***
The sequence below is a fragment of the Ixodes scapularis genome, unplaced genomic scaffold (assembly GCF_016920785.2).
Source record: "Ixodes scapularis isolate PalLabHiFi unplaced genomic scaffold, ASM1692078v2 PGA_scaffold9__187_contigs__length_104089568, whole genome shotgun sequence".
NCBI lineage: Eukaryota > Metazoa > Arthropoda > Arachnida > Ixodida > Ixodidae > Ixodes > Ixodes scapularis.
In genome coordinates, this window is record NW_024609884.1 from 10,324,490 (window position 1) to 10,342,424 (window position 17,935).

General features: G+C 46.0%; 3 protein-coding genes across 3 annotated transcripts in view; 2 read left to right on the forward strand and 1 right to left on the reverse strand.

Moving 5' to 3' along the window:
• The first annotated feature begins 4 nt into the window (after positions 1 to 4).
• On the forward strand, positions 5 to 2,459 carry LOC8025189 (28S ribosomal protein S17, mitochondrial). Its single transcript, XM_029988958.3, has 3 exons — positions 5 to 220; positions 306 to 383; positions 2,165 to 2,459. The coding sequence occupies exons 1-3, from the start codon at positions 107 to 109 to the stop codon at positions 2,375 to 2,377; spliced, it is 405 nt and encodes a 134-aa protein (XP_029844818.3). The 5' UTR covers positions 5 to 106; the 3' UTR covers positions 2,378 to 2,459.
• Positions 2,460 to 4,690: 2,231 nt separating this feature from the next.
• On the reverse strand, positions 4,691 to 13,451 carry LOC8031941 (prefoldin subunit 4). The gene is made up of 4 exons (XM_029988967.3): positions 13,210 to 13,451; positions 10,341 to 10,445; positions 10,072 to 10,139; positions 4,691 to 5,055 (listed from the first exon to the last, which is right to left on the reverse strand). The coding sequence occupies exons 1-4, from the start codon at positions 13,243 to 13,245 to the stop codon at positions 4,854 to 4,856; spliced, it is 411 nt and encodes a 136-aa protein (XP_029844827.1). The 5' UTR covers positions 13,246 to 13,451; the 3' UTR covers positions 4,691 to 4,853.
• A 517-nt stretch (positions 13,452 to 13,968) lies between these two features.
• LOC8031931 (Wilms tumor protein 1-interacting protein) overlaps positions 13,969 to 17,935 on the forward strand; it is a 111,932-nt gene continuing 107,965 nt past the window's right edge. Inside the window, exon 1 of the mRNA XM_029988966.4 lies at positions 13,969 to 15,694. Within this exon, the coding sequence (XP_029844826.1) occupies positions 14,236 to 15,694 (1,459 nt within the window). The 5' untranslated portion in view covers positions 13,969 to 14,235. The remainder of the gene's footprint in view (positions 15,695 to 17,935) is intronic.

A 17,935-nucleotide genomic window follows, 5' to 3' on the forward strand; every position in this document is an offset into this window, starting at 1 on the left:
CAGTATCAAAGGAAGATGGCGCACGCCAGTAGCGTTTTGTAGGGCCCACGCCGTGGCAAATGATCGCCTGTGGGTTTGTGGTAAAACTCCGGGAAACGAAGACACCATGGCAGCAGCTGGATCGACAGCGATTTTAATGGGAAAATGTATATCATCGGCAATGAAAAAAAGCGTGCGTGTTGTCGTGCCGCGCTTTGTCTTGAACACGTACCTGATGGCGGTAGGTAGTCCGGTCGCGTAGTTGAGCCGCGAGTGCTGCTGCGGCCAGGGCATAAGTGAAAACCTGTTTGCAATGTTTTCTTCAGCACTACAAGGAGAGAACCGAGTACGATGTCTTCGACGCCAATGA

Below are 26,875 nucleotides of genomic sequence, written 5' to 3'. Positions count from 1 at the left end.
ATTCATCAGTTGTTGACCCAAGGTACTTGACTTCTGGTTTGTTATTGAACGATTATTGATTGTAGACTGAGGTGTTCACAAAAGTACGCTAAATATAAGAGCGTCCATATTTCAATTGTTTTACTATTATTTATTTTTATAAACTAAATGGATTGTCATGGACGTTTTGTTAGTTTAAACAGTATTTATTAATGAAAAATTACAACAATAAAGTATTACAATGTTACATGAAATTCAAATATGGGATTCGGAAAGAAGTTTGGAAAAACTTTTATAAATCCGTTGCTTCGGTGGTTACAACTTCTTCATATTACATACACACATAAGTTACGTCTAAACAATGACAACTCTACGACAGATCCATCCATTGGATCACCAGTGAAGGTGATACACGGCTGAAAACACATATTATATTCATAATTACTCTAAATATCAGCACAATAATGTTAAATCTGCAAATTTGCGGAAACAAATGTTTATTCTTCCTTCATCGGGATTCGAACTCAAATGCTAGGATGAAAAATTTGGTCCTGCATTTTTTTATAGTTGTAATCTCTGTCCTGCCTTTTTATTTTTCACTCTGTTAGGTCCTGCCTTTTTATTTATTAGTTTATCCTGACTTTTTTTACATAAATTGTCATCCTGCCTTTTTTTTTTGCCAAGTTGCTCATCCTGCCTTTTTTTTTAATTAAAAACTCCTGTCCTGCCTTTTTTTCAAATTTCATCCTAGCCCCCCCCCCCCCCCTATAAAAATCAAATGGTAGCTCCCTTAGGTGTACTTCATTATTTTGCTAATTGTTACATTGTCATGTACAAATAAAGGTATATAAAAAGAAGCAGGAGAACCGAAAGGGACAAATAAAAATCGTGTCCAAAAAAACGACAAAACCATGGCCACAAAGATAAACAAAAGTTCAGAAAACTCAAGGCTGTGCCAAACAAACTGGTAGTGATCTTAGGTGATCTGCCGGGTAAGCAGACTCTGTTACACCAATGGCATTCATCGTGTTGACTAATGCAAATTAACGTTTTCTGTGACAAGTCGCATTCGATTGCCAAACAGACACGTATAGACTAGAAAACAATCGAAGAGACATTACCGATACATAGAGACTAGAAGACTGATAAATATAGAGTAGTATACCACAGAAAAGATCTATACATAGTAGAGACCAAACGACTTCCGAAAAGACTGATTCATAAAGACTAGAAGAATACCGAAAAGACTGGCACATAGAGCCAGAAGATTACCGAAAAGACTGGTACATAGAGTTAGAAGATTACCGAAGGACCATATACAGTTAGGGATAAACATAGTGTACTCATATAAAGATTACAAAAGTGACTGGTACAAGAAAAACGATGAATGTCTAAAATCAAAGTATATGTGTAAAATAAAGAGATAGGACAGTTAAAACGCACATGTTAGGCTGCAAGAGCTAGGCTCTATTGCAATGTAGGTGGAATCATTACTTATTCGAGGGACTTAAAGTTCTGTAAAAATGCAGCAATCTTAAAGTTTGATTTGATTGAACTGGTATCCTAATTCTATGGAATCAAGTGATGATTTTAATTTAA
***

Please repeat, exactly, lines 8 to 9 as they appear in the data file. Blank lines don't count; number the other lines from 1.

• On the forward strand, positions 5 to 2,459 carry LOC8025189 (28S ribosomal protein S17, mitochondrial). Its single transcript, XM_029988958.3, has 3 exons — positions 5 to 220; positions 306 to 383; positions 2,165 to 2,459. The coding sequence occupies exons 1-3, from the start codon at positions 107 to 109 to the stop codon at positions 2,375 to 2,377; spliced, it is 405 nt and encodes a 134-aa protein (XP_029844818.3). The 5' UTR covers positions 5 to 106; the 3' UTR covers positions 2,378 to 2,459.
• Positions 2,460 to 4,690: 2,231 nt separating this feature from the next.